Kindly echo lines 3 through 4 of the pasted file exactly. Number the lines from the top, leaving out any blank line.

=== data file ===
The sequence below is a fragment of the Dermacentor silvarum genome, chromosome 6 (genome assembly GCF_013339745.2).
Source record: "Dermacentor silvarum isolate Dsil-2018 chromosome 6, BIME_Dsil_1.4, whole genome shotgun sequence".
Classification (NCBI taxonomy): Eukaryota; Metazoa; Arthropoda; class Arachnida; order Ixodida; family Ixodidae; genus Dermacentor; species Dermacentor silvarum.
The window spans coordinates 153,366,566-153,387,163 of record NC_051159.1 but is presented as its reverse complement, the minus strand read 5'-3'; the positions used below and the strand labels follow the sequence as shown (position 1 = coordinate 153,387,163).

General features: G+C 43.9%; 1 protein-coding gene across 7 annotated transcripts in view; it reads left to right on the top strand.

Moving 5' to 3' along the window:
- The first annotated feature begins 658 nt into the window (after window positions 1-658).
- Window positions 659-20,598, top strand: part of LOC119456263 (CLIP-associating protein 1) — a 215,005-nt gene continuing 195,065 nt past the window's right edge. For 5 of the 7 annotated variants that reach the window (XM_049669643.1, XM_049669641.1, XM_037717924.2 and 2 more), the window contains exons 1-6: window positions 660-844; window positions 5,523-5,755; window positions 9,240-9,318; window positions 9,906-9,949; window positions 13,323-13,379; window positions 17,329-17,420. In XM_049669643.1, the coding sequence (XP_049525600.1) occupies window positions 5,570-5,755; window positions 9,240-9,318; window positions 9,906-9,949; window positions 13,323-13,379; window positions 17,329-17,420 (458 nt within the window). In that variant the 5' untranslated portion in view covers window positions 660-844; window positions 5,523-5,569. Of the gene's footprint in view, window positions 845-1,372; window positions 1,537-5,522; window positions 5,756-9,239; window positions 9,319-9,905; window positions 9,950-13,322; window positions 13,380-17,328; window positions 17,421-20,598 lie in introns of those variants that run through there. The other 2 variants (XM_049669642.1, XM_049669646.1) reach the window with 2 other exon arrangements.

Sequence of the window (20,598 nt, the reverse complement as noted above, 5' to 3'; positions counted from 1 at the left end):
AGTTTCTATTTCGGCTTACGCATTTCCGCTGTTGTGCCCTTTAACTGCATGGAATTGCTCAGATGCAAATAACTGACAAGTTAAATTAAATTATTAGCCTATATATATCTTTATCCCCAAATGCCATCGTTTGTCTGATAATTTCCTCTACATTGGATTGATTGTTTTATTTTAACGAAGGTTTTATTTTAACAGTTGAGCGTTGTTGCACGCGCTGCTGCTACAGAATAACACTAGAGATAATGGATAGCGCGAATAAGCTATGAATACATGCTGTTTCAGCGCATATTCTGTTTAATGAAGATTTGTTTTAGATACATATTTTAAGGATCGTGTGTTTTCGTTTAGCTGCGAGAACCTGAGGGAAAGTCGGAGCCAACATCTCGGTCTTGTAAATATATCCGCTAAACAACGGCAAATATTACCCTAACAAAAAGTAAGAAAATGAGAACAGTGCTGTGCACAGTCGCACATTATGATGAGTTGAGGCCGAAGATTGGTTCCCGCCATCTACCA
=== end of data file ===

Classification (NCBI taxonomy): Eukaryota; Metazoa; Arthropoda; class Arachnida; order Ixodida; family Ixodidae; genus Dermacentor; species Dermacentor silvarum.
The window spans coordinates 153,366,566-153,387,163 of record NC_051159.1 but is presented as its reverse complement, the minus strand read 5'-3'; the positions used below and the strand labels follow the sequence as shown (position 1 = coordinate 153,387,163).